Counsellors may also use client satisfaction or feedback forms as a way of collecting information which can help them monitor effectiveness (McMahon, 1998). For those involved in research the need to design questionnaires which are both Valid and Reliable is given considerable importance. Validity means the questionnaire measures what it claims to measure and reliability means results would be consistent if the questionnaire was administered in the same circumstances to a range of individuals (Saunders, Liptrot, 1993).
In an ideal world it would be helpful if client feedback forms were always valid and reliable. However, a counsellor does not have to see their lack of understanding or skill in designing such questionnaires as an overwhelming problem. Such forms provide an opportunity for the counsellor to collect information in a reasonably consistent manner. Feedback forms and questionnaires such as these can be helpful but they should also be treated with care. It would be unhelpful if a counsellor believed the information gleaned from such a questionnaire could do more than ‘flag up’ areas for consideration. For example, satisfaction ratings have their limitations as clients may have such low expectations of the counselling process that their high rating would not truly reflect the quality of counselling or the degree of change achieved. A client may have liked their counsellor and therefore find it difficult (even after counselling) to be assertive, therefore rating the counsellor more highly.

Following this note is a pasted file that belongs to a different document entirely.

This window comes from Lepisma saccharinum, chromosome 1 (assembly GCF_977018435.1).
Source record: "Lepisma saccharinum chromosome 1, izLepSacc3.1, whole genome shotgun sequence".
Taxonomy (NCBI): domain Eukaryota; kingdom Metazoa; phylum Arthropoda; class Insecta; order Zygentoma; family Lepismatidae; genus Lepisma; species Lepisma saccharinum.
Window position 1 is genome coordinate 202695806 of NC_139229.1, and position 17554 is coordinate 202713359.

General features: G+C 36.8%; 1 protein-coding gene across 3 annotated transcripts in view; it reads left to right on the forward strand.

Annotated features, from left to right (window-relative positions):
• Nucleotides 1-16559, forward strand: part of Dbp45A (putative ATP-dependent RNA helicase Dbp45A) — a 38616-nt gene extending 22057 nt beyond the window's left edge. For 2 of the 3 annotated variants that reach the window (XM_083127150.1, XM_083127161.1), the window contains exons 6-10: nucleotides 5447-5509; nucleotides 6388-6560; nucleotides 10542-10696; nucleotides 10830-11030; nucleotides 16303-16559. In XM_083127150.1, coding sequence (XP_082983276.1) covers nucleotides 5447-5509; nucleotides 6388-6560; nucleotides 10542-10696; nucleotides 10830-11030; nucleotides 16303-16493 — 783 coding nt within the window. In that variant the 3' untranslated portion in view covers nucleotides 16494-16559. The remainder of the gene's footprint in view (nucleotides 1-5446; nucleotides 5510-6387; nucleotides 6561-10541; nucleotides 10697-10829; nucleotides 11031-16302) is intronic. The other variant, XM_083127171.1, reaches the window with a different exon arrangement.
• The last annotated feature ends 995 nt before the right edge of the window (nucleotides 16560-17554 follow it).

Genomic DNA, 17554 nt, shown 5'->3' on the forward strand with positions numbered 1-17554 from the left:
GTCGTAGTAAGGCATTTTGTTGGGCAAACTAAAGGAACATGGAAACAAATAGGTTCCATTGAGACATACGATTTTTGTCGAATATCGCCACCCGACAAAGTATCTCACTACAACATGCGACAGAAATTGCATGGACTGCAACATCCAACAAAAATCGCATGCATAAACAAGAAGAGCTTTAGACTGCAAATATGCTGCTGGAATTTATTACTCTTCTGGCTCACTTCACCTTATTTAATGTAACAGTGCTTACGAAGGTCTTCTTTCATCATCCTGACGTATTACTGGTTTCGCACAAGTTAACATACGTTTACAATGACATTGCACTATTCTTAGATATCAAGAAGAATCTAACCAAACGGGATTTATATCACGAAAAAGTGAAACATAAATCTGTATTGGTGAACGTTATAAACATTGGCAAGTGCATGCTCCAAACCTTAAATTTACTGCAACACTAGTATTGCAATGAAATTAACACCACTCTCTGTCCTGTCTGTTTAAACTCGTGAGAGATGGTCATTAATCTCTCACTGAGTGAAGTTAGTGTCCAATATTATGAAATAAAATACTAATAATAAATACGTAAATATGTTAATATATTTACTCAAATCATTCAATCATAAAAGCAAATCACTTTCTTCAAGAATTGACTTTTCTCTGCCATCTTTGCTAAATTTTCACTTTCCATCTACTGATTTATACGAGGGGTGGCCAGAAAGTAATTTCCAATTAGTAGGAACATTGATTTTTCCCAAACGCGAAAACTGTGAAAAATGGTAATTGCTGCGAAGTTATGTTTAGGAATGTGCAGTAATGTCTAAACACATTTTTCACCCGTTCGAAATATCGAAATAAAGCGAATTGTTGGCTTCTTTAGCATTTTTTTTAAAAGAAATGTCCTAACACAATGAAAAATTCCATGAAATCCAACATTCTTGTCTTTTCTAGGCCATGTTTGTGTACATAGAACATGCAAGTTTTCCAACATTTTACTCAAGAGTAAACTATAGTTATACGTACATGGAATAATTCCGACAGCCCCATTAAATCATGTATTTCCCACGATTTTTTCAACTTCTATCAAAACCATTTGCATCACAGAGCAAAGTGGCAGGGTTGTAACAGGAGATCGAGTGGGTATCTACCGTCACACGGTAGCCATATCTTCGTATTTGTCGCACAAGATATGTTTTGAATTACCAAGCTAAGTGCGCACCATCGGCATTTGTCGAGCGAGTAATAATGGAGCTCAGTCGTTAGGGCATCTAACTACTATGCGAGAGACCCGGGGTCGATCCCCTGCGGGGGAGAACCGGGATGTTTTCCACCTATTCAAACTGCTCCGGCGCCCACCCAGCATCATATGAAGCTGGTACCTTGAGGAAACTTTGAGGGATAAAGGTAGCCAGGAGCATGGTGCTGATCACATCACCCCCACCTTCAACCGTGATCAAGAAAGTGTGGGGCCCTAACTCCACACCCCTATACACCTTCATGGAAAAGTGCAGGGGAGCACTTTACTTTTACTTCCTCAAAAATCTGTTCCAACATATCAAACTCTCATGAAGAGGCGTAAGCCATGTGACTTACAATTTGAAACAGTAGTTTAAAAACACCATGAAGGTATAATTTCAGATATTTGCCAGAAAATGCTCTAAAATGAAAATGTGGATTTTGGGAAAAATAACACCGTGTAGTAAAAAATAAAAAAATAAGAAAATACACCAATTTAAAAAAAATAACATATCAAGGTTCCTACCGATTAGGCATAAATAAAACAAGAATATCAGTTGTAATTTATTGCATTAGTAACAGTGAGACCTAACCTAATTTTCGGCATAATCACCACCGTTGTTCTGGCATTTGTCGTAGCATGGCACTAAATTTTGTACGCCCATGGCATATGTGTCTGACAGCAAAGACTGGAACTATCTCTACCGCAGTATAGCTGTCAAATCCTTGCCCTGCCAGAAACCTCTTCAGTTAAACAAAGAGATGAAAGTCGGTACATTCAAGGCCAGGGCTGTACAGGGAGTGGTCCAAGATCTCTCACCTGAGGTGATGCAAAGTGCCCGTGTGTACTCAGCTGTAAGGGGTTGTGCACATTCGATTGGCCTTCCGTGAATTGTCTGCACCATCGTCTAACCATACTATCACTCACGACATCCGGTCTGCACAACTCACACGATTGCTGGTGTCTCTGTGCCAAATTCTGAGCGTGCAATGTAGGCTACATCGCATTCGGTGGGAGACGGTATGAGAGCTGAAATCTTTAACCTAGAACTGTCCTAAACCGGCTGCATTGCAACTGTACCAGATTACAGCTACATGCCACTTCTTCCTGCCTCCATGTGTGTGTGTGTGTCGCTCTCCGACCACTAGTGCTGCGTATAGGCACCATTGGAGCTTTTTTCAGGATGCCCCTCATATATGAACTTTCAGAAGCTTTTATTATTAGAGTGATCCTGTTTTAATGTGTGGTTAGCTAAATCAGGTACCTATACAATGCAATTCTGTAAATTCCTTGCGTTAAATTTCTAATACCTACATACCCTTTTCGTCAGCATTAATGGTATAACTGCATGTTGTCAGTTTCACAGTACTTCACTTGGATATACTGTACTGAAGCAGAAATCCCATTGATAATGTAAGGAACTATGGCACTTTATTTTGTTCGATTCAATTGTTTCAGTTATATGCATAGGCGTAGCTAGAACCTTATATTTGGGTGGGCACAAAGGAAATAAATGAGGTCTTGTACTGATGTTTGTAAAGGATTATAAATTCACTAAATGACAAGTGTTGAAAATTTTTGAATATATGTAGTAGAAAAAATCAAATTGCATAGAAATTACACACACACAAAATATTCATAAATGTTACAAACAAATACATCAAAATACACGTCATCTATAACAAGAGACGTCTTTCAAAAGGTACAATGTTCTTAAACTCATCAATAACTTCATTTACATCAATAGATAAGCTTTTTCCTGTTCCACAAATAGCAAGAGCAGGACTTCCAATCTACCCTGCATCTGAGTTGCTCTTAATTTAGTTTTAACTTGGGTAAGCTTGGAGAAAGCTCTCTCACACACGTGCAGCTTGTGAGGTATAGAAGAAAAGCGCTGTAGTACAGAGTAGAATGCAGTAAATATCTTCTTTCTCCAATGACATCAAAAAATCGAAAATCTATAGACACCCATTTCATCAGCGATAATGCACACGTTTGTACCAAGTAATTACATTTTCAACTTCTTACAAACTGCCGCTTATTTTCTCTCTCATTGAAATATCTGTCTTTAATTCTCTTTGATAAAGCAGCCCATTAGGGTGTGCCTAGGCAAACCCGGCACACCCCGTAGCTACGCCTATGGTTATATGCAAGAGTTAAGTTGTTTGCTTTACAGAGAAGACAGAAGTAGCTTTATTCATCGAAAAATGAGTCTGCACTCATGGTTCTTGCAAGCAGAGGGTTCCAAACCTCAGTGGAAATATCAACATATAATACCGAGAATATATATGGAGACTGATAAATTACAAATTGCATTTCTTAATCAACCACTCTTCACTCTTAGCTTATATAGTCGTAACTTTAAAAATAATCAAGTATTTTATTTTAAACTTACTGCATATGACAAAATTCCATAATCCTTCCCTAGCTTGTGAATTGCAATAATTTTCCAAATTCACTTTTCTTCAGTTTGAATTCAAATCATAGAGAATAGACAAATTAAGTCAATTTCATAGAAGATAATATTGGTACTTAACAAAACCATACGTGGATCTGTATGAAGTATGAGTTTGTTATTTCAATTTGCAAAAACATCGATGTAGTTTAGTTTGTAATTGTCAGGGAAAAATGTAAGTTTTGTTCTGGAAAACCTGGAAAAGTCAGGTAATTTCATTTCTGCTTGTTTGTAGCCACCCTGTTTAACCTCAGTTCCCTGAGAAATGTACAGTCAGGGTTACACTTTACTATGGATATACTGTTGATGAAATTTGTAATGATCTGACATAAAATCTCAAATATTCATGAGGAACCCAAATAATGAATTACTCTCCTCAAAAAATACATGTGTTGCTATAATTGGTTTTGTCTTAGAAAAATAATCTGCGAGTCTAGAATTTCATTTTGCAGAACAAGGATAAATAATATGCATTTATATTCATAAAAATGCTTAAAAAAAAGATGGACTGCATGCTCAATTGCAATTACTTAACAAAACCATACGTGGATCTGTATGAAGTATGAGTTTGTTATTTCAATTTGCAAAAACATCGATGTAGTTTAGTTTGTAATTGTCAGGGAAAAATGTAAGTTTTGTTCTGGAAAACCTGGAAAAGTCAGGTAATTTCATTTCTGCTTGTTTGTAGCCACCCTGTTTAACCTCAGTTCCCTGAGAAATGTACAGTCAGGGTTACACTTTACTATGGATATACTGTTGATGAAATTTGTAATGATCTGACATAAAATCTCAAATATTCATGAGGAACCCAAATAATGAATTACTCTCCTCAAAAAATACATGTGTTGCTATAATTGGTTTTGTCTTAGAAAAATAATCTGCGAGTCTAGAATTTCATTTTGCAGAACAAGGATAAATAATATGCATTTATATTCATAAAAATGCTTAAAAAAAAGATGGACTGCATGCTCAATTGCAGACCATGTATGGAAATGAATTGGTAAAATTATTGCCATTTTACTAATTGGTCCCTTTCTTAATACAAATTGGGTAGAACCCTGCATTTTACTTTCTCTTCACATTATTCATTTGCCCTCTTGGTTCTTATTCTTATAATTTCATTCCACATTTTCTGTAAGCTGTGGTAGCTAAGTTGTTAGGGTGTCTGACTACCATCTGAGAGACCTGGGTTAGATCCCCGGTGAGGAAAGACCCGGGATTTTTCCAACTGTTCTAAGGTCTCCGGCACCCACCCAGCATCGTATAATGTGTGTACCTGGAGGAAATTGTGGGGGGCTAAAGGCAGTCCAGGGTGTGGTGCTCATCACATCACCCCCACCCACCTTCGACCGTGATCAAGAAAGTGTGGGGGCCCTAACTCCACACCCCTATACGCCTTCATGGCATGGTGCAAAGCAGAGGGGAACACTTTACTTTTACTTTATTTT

Reflective practice can take many forms from those that are based on only monitoring the counsellor’s internal work to techniques which attempt to employ external evaluation and feedback. Whatever the techniques used, reflective and evaluative processes help the counsellor become a better practitioner, the clients receive better counselling, the counselling world learn more about the needs of individuals and the counsellor remain curious about their practice and its effects.
Previous posts in this series:
Reflective Practice and Self-Evaluation
Keeping a Professional Development Log
Reflecting Through Counselling Supervision
Sanders, P, Liptrot, D (1993), Research Methods & Data Collection for Counsellors, An Incomplete Guide Series, Manchester : PCCS Books
Bayne, R, Horton, I, Merry, T, Noyes, E, McMahon, G (1999), (2nd Ed) The Counsellor’s Handbook – A Practical A-Z Guide to Professional and Clinical Pracice, London: Chapman & Hall